The early year’s sector in the UK was not developed by government policy with specific aims but came about in response to families’ requirements which were based on changing economical and social factors. As a diverse country our families have different needs for the care of their children and as a result of this the early years sector consists of various forms of provision to meet the needs of the children and families in a variety of ways. Families requirements for their children vary, some parents want care for their children so that they can return to work, some parents want to stay with their children while they socialise, some parents want their children in setting which offer services aimed at learning, some parents want their children to be in a home based environment and some families cannot afford to pay fees for provision. This is why the early year’s sector has various forms of provision to meet the needs of families. Provision includes – Nurseries (state run/private, free for 3-4,) childminders (in their own home,) pre-schools (community run, free for 3-4,) crèches (some free,) children’s centres (free) and parent and toddler groups (local community facilities, minimal costs.)
In England the framework used in early year setting is Early Year Foundation Stage (EYFS) , Common assessment framework (CAF) and Every Child Matter (ECM). In Wales the framework used in early year setting is known as Foundation Phase. In Scotland the framework used in early year setting is known as Curriculum for Excellence. In Northern Ireland there is no specific curriculum but they will use the Foundation Stage. Working with early years is influenced by international documents such as the United Nations Convention on Rights of the Child (UNCR), or by other bodies such as ‘The European Court of Human Rights, as well as the legal system of our home nation. Also ‘Work patterns and financial constraints, safeguarding children policy, Children’s Act (1989), Every Child Matters’ Act (2010). As well as being the core document for all professionals working in the foundation years, the ‘EYFS Framework’ gives parents confidence that regardless of where they choose for their child’s early education, they can be assured that the same statutory commitments and principals will underpin their child’s learning and development experience. Sometimes early years care needs to respond to social influences. It is now less common for family members to live close to each other and as a result fewer parents are able to call on family members to assist with childcare. The early years are also influenced by financial issues. More and more families, whether they consist of one parent or two, are finding that they are struggling with their financial responsibilities. This leads to a need for childcare while the parent(s) are working. Some parents choose to solve their financial problem by caring for children of others. Childminders must be regulated and meet strict standards, but for many this is an ideal solution for both the childminder and the parents of the children they are subsequently able to care for. The rise of specialist settings (e.g. Reggio, Montessori or Steiner) may be seen to be the preserve of the more well-off. For some parents the choice of early years setting for their child will not be influenced by the lack of money but rather the opposite.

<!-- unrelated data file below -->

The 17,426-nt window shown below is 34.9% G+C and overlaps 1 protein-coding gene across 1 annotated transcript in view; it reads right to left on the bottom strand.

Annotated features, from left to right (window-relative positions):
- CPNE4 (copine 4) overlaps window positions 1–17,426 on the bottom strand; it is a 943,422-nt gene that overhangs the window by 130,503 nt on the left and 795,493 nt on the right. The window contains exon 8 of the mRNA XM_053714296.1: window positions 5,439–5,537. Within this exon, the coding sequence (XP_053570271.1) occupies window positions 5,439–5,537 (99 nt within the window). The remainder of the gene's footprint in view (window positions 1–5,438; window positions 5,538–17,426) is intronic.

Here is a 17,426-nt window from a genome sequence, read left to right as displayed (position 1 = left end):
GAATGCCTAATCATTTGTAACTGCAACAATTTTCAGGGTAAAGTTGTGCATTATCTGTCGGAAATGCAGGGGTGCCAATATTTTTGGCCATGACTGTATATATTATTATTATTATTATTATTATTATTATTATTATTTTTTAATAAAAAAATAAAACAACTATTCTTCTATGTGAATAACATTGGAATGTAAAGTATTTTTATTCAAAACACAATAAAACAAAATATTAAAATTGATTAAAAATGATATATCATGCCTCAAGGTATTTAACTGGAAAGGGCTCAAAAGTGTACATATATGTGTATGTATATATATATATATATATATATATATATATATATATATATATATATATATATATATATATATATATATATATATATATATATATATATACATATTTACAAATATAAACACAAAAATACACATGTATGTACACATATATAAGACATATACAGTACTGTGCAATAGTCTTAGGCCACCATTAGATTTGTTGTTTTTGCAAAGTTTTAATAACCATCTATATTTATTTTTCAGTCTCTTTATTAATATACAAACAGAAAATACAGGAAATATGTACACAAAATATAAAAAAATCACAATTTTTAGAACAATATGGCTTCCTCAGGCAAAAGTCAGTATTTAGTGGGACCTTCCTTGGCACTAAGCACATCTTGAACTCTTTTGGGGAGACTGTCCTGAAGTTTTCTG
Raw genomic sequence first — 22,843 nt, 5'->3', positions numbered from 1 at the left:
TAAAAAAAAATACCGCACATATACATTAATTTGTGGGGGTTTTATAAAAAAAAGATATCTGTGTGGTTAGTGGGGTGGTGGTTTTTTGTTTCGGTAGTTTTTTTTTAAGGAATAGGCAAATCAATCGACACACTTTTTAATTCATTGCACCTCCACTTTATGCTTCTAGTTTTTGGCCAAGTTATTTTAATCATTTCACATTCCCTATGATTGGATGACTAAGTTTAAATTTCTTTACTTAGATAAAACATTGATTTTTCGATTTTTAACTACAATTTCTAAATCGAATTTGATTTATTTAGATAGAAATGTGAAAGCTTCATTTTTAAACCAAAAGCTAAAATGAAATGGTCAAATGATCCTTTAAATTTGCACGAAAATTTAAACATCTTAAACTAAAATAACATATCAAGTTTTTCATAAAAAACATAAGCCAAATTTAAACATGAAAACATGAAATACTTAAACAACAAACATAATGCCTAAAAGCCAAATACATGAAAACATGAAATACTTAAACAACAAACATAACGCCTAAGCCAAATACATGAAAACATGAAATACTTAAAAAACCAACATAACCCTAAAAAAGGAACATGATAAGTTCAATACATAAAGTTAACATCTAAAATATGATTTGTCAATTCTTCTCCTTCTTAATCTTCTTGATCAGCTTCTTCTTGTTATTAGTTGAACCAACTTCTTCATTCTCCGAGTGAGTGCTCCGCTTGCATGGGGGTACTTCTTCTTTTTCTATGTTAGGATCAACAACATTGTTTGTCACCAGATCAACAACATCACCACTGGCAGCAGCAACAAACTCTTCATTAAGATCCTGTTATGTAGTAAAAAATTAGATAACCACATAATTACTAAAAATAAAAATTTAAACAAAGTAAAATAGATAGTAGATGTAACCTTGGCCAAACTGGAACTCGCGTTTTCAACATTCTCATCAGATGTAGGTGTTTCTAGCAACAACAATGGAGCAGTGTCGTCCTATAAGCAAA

The impact of current policies, frameworks and influences on the Early Years sector is that it is bringing everyone together as a whole. The Welfare and Rights of the children are now taken more seriously. Children are now able to play, engage in and express themselves freely and are being heard. With all groups linked together, working with the same child will mean that the child will learn more effectively. Information is encouraged to be shared with the children and families. Whatever their backgrounds, all children and families are now given the access to affordable